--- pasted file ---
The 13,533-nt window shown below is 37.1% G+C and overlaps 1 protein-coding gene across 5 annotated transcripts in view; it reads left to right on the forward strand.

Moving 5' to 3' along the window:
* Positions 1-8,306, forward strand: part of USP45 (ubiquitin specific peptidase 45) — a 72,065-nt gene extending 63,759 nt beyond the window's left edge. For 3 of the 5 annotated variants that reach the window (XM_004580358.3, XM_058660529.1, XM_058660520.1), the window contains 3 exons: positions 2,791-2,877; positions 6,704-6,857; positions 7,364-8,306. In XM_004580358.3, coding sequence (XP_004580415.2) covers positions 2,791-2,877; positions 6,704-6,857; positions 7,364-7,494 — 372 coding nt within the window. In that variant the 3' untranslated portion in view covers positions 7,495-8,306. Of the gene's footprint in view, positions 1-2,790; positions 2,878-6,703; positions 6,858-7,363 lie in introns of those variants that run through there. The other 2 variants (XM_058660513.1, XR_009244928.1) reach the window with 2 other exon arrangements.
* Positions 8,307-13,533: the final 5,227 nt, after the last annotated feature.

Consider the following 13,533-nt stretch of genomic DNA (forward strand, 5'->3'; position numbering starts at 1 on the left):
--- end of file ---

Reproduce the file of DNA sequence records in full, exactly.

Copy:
The 13,533-nt window shown below is 37.1% G+C and overlaps 1 protein-coding gene across 5 annotated transcripts in view; it reads left to right on the forward strand.

Moving 5' to 3' along the window:
* Positions 1-8,306, forward strand: part of USP45 (ubiquitin specific peptidase 45) — a 72,065-nt gene extending 63,759 nt beyond the window's left edge. For 3 of the 5 annotated variants that reach the window (XM_004580358.3, XM_058660529.1, XM_058660520.1), the window contains 3 exons: positions 2,791-2,877; positions 6,704-6,857; positions 7,364-8,306. In XM_004580358.3, coding sequence (XP_004580415.2) covers positions 2,791-2,877; positions 6,704-6,857; positions 7,364-7,494 — 372 coding nt within the window. In that variant the 3' untranslated portion in view covers positions 7,495-8,306. Of the gene's footprint in view, positions 1-2,790; positions 2,878-6,703; positions 6,858-7,363 lie in introns of those variants that run through there. The other 2 variants (XM_058660513.1, XR_009244928.1) reach the window with 2 other exon arrangements.
* Positions 8,307-13,533: the final 5,227 nt, after the last annotated feature.

Consider the following 13,533-nt stretch of genomic DNA (forward strand, 5'->3'; position numbering starts at 1 on the left):